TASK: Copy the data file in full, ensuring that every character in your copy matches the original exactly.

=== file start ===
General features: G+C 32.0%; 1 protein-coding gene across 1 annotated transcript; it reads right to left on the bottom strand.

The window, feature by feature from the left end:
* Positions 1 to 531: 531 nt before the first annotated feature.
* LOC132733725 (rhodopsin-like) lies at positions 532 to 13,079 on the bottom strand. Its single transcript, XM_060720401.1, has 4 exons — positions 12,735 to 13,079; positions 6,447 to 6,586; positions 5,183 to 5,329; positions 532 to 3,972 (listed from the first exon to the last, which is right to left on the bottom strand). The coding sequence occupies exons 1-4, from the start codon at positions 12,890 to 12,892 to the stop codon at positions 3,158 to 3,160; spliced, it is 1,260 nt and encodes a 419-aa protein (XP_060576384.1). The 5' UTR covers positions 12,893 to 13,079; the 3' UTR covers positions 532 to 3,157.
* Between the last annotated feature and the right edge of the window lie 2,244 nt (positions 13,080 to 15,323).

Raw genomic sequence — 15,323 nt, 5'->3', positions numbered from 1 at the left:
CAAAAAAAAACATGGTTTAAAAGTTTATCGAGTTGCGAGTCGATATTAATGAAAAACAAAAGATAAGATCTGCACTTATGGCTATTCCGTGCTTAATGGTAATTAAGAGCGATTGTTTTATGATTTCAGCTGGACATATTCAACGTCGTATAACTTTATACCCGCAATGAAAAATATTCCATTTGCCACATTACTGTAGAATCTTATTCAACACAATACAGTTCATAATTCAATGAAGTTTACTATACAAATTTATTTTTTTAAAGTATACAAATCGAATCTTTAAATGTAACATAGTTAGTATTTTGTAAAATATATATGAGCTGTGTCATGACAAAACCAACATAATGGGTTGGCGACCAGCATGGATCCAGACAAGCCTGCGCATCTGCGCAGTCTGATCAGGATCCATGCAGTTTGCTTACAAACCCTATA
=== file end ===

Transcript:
General features: G+C 32.0%; 1 protein-coding gene across 1 annotated transcript; it reads right to left on the bottom strand.

The window, feature by feature from the left end:
* Positions 1 to 531: 531 nt before the first annotated feature.
* LOC132733725 (rhodopsin-like) lies at positions 532 to 13,079 on the bottom strand. Its single transcript, XM_060720401.1, has 4 exons — positions 12,735 to 13,079; positions 6,447 to 6,586; positions 5,183 to 5,329; positions 532 to 3,972 (listed from the first exon to the last, which is right to left on the bottom strand). The coding sequence occupies exons 1-4, from the start codon at positions 12,890 to 12,892 to the stop codon at positions 3,158 to 3,160; spliced, it is 1,260 nt and encodes a 419-aa protein (XP_060576384.1). The 5' UTR covers positions 12,893 to 13,079; the 3' UTR covers positions 532 to 3,157.
* Between the last annotated feature and the right edge of the window lie 2,244 nt (positions 13,080 to 15,323).

Raw genomic sequence — 15,323 nt, 5'->3', positions numbered from 1 at the left:
CAAAAAAAAACATGGTTTAAAAGTTTATCGAGTTGCGAGTCGATATTAATGAAAAACAAAAGATAAGATCTGCACTTATGGCTATTCCGTGCTTAATGGTAATTAAGAGCGATTGTTTTATGATTTCAGCTGGACATATTCAACGTCGTATAACTTTATACCCGCAATGAAAAATATTCCATTTGCCACATTACTGTAGAATCTTATTCAACACAATACAGTTCATAATTCAATGAAGTTTACTATACAAATTTATTTTTTTAAAGTATACAAATCGAATCTTTAAATGTAACATAGTTAGTATTTTGTAAAATATATATGAGCTGTGTCATGACAAAACCAACATAATGGGTTGGCGACCAGCATGGATCCAGACAAGCCTGCGCATCTGCGCAGTCTGATCAGGATCCATGCAGTTTGCTTACAAACCCTATA